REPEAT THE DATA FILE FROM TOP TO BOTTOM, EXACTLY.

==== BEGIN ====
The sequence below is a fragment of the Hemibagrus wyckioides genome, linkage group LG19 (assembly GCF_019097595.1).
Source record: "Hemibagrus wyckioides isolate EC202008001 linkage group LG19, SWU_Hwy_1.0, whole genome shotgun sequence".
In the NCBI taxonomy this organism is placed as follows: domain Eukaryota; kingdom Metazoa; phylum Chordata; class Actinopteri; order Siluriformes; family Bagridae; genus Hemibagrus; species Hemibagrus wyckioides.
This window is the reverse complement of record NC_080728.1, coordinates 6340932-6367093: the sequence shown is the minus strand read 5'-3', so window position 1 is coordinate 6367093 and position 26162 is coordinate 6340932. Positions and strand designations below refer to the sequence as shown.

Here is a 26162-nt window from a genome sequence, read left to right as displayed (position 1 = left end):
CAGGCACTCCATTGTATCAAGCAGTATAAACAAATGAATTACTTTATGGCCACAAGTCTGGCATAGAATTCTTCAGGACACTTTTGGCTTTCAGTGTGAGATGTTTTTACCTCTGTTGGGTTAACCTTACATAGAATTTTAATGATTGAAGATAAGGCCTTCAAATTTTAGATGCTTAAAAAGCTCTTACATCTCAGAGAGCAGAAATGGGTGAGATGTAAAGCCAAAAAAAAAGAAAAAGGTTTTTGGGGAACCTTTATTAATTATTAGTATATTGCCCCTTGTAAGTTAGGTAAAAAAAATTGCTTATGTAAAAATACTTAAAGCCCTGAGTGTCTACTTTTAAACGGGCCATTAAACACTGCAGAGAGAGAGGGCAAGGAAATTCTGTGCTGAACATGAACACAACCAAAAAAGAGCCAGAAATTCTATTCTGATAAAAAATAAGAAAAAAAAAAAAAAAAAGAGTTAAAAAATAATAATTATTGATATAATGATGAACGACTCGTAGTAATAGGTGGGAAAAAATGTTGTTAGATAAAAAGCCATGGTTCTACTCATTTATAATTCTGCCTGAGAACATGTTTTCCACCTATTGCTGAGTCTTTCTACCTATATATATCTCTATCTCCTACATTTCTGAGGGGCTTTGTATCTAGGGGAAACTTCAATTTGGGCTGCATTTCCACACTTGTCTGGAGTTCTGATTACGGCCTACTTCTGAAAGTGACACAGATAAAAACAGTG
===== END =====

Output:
The sequence below is a fragment of the Hemibagrus wyckioides genome, linkage group LG19 (assembly GCF_019097595.1).
Source record: "Hemibagrus wyckioides isolate EC202008001 linkage group LG19, SWU_Hwy_1.0, whole genome shotgun sequence".
In the NCBI taxonomy this organism is placed as follows: domain Eukaryota; kingdom Metazoa; phylum Chordata; class Actinopteri; order Siluriformes; family Bagridae; genus Hemibagrus; species Hemibagrus wyckioides.
This window is the reverse complement of record NC_080728.1, coordinates 6340932-6367093: the sequence shown is the minus strand read 5'-3', so window position 1 is coordinate 6367093 and position 26162 is coordinate 6340932. Positions and strand designations below refer to the sequence as shown.

Here is a 26162-nt window from a genome sequence, read left to right as displayed (position 1 = left end):
CAGGCACTCCATTGTATCAAGCAGTATAAACAAATGAATTACTTTATGGCCACAAGTCTGGCATAGAATTCTTCAGGACACTTTTGGCTTTCAGTGTGAGATGTTTTTACCTCTGTTGGGTTAACCTTACATAGAATTTTAATGATTGAAGATAAGGCCTTCAAATTTTAGATGCTTAAAAAGCTCTTACATCTCAGAGAGCAGAAATGGGTGAGATGTAAAGCCAAAAAAAAAGAAAAAGGTTTTTGGGGAACCTTTATTAATTATTAGTATATTGCCCCTTGTAAGTTAGGTAAAAAAAATTGCTTATGTAAAAATACTTAAAGCCCTGAGTGTCTACTTTTAAACGGGCCATTAAACACTGCAGAGAGAGAGGGCAAGGAAATTCTGTGCTGAACATGAACACAACCAAAAAAGAGCCAGAAATTCTATTCTGATAAAAAATAAGAAAAAAAAAAAAAAAAAGAGTTAAAAAATAATAATTATTGATATAATGATGAACGACTCGTAGTAATAGGTGGGAAAAAATGTTGTTAGATAAAAAGCCATGGTTCTACTCATTTATAATTCTGCCTGAGAACATGTTTTCCACCTATTGCTGAGTCTTTCTACCTATATATATCTCTATCTCCTACATTTCTGAGGGGCTTTGTATCTAGGGGAAACTTCAATTTGGGCTGCATTTCCACACTTGTCTGGAGTTCTGATTACGGCCTACTTCTGAAAGTGACACAGATAAAAACAGTG